Landfill, Earthwork & Erosion Control

As one component of SES's environmental construction capabilities, our work at landfills includes:

  • Design and permitting
  • Repair, capping and maintenance
  • Closure plans
  • Investigation of contaminant migration
  • Gas sampling
  • Development oversight

The cap is one of the most important aspects of a closed landfill - caps must be maintained to prevent erosion and stormwater ponding leading to leaching and migration of contaminants. SES can prevent these problems by:

  • Installing lined drainage channels
  • Routing surface water and subsurface groundwater away from the landfill
  • Grading the surface to eliminate depressions and provide positive drainage
  • Developing and maintaining a protective cover of vegetation
SES also performs quality earthwork and erosion control while engaged in other construction activities including:

  • Excavation and removal of contaminated soils
  • Slurry wall construction
  • Sediment basin construction
  • Dredging
  • Slope stabilization
  • Riverbank restoration
  • Drainage channel construction
  • Backfilling and grading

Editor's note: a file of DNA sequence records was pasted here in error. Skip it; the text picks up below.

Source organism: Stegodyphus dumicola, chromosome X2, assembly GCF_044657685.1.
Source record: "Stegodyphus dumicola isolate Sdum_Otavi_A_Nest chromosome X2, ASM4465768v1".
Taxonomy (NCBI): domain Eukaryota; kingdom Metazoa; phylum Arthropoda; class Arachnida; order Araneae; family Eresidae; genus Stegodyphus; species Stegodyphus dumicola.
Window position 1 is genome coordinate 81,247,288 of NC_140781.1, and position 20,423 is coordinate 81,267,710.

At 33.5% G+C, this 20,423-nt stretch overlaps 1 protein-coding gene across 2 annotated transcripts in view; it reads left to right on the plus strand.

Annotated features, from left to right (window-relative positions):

SES uses both structural and biological methods for erosion control along river or streambanks: structural measures include rock riprap, interlocking concrete blocks, gabions, geosynthetics, or formed concrete; and vegetative or biological measures include log bundles anchored to the stream bank, coir fabric, and planting native grasses and shrubs that can form a protective net within the topsoil.

Featured Projects

LANDFILL CAP MAINTENANCE AND REPAIR - Fort Polk Landfill, Louisiana
SES repaired and made improvements to the passive methane gas collection system and clay cap. Over 3,500 cubic yards of topsoil were added and re-graded to cover low spots and provide positive drainage, one gas vent was installed in the gas collection media three feet under the landfill cap, and disturbec areas of the landfill were hydroseeded to encourage vegetation growth.

SLURRY WALL CONSTRUCTION - Savannah National Wildlife Refuge, Georgia
As one component of a $3.76 million project to rehabilitate the existing freshwater control system of the Savannah National Wildlife Refuge, SES raised a canal levee and installed a 750 foot long slurry wall, to a depth of 12 feet below finished grade, along a settled length of the levee to minimize leakage into an adjacent property.

Contaminated soil removal - Kennedy Space Center, Florida
Over 10,000 cubic yards of petroleum and PCB-contaminated soils were removed from two sites that were crowded with utilities. Remedial activities took place without impacting the Space Shuttle Program's schedule or adjacent buildings.

CHANNEL DIVERSION AT JORDAN CREEK - Fort Campbell, Kentucky
SES built bock check dams at a new channel site that was fine-graded to establish a riggle/glide/log and a boulder structure/scour hole. Mechantable timber was harvested during the channel and floodplain creation and the old channel was backfilled and replanted.